What is a Decibel (dB) and why it simplifies calculations and graphs

I’m going to try and explain what a decibel is and why it is used so often. For some reason it seems to confuse a lot of people, especially when used in sound engineering. As it happens the dB is actually really simple once you understand what it is and why it is used.


The first concept you need to get your head around is a dB is nothing more than a ratio, just like saying a 2:1 ratio to mean two apples for every pear, in other words double the amount of apples for every one pear. Instead of linear scaling like this, in the land of dB’s everything is logarithmic. You don’t need to know what that means you just need to know that it’s a ratio. First off a bit of history.

The term decibel was named after Alexander Graham Bell and is in fact based on 1/10th of a unit called a ‘bell’. The bell was originally used in telecommunications but nowadays the bell as a unit is not used and instead the term decibel is used to describe ratios of two numbers based on either 10 or 20 Logarithmic (depending on what is being compared).

The beauty of the dB is it allows you to work with large numbers without the maths becoming cumbersome. Unlike the unit of a ‘volt’ or a ‘watt’ or an ‘ohm’ a dB in itself means nothing until it has a point of reference, in other words for it to have meaning it needs context.

Here’s the most important thing to remember about the dB – there are two basic formulas depending on what you are measuring.

For power measurement (watts etc) you use:

dB = 10 x Log(value 1  / value 2)

For magnitude (voltage/current etc) measurement you use:

dB = 20 x Log(value 1 / value 2)

Value 2 is the reference, so could be ‘1 volt’ or ‘1 watt’ and Value 1 is the value of what you are comparing it to. Therefore the two values are nothing more than the two numbers describing the ratio to each other.

That is pretty much all there is to it!

Let’s take a typical example of an amplifier. If we measure the amount of voltage an amplifier is outputting when it is fed a 1KHz sine wave and find that to be 1 volt we can say that 1 volt is our reference value, in other words Value 2 in our calculation.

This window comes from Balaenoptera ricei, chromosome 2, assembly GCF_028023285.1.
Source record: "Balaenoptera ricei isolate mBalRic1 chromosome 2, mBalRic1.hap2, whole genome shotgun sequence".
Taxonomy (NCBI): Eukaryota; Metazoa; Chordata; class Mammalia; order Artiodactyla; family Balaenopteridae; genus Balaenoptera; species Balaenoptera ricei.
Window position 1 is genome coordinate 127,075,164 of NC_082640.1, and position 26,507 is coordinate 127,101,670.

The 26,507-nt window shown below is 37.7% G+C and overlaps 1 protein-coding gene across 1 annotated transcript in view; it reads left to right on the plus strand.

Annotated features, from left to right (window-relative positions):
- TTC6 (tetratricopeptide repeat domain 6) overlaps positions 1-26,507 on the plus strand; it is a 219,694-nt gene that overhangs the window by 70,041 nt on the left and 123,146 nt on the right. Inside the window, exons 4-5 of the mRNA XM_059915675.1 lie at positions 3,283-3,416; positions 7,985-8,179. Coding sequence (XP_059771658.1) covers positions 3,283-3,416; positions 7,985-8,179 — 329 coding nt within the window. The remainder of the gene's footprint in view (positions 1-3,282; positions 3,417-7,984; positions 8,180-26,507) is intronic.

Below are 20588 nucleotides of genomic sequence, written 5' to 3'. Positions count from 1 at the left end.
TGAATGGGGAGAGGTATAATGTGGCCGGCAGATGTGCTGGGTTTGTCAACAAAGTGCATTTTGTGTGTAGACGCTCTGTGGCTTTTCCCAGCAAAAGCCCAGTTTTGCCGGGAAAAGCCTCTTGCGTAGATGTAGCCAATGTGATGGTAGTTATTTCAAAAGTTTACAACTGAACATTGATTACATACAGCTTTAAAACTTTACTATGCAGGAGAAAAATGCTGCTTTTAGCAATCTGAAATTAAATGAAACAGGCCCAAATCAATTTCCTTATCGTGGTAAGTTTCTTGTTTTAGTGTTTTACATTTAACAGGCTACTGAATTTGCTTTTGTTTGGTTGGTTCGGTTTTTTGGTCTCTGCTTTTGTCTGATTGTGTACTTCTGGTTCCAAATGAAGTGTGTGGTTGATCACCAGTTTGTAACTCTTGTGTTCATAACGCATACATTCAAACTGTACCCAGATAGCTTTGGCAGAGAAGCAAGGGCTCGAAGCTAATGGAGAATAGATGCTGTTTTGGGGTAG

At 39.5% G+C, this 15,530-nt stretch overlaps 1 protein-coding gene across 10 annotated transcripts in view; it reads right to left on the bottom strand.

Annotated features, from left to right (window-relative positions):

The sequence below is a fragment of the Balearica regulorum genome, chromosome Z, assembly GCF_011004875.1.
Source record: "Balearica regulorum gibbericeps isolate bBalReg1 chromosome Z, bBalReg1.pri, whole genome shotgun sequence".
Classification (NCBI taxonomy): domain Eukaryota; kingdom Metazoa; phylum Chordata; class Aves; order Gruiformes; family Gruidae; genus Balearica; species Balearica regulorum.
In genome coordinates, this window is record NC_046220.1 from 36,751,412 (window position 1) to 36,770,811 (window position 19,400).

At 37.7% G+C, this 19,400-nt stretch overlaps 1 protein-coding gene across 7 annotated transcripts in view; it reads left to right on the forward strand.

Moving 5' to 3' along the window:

If we then change the input frequency to be say, 10KHz and now we find that the output of the amplifier is 0.5 volt we can say that:

0.5 / 1 is the same as down by 0.5  is the same as half is the same as 20xLog(0.5/1)

We use 20Log as Volts are a unit of magnitude. If we punch in 20xLog(0.5/1) to a calculator we see that the answer is -6. This means we now know that:

0.5 / 1 is the same as down by 0.5  is the same as half is the same as -6dB

Here’s some very useful numbers to remember.

For Power (10 Log):

-3dB = 0.5

-10dB = 0.1

For Magnitude (20 Log):

-3dB = 0.707   (a.k.a. ‘half power’)

-6dB = 0.5

-20dB = 0.1

Because dB is a base 10 logarithm, as opposed to natural to base E, we can do calculations of large numbers very easily. Let’s take the ratio of 1000:1 as an example.

We know from the handy list above that for magnitude that -20dB = 0.1, this means that +20dB must = 10. In other words +20dB is the same as saying something is 10 times something else. When calculating our 1000:1 ratio we just need to do some addition based on this value of 20dB. Simply shift the decimal place three times and we get:

1        0         0         0

20dB+20dB+20dB  = 60dB

Therefore, when something is 1000 times bigger than something else we can say it is +60dB.

This is of course also works the other way round too. If we want to describe that something is 1000 times smaller than something else (or 0.001) we can say it is -60dB.